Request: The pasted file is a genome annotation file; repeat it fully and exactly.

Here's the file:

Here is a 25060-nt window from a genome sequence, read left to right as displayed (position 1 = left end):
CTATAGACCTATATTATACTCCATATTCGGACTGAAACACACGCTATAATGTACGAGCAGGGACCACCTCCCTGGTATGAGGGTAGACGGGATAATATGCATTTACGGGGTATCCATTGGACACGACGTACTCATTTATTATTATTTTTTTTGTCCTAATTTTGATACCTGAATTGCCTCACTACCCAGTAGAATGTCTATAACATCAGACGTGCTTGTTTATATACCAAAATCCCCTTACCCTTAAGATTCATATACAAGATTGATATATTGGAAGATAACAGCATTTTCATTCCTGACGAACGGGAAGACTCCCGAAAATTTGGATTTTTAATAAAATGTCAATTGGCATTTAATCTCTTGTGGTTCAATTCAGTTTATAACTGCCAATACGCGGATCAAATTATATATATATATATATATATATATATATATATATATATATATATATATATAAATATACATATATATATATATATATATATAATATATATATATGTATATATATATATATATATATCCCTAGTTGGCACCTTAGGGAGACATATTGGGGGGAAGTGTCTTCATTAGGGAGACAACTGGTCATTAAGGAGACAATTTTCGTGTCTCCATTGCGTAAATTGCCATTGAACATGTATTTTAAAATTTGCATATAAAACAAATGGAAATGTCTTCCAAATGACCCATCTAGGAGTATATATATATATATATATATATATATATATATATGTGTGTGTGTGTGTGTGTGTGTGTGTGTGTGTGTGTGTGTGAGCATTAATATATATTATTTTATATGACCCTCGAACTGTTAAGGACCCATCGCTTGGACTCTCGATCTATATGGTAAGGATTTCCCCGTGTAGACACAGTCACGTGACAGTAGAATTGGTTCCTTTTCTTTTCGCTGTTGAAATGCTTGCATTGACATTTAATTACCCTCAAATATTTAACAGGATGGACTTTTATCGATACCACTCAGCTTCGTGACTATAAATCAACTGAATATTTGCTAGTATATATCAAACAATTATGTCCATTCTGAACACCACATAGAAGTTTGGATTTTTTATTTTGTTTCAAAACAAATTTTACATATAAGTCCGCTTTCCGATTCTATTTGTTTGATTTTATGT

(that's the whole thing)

Here is a 25060-nt window from a genome sequence, read left to right as displayed (position 1 = left end):
CTATAGACCTATATTATACTCCATATTCGGACTGAAACACACGCTATAATGTACGAGCAGGGACCACCTCCCTGGTATGAGGGTAGACGGGATAATATGCATTTACGGGGTATCCATTGGACACGACGTACTCATTTATTATTATTTTTTTTGTCCTAATTTTGATACCTGAATTGCCTCACTACCCAGTAGAATGTCTATAACATCAGACGTGCTTGTTTATATACCAAAATCCCCTTACCCTTAAGATTCATATACAAGATTGATATATTGGAAGATAACAGCATTTTCATTCCTGACGAACGGGAAGACTCCCGAAAATTTGGATTTTTAATAAAATGTCAATTGGCATTTAATCTCTTGTGGTTCAATTCAGTTTATAACTGCCAATACGCGGATCAAATTATATATATATATATATATATATATATATATATATATATATATATATATATAAATATACATATATATATATATATATATATAATATATATATATGTATATATATATATATATATATCCCTAGTTGGCACCTTAGGGAGACATATTGGGGGGAAGTGTCTTCATTAGGGAGACAACTGGTCATTAAGGAGACAATTTTCGTGTCTCCATTGCGTAAATTGCCATTGAACATGTATTTTAAAATTTGCATATAAAACAAATGGAAATGTCTTCCAAATGACCCATCTAGGAGTATATATATATATATATATATATATATATATATATGTGTGTGTGTGTGTGTGTGTGTGTGTGTGTGTGTGTGTGTGAGCATTAATATATATTATTTTATATGACCCTCGAACTGTTAAGGACCCATCGCTTGGACTCTCGATCTATATGGTAAGGATTTCCCCGTGTAGACACAGTCACGTGACAGTAGAATTGGTTCCTTTTCTTTTCGCTGTTGAAATGCTTGCATTGACATTTAATTACCCTCAAATATTTAACAGGATGGACTTTTATCGATACCACTCAGCTTCGTGACTATAAATCAACTGAATATTTGCTAGTATATATCAAACAATTATGTCCATTCTGAACACCACATAGAAGTTTGGATTTTTTATTTTGTTTCAAAACAAATTTTACATATAAGTCCGCTTTCCGATTCTATTTGTTTGATTTTATGT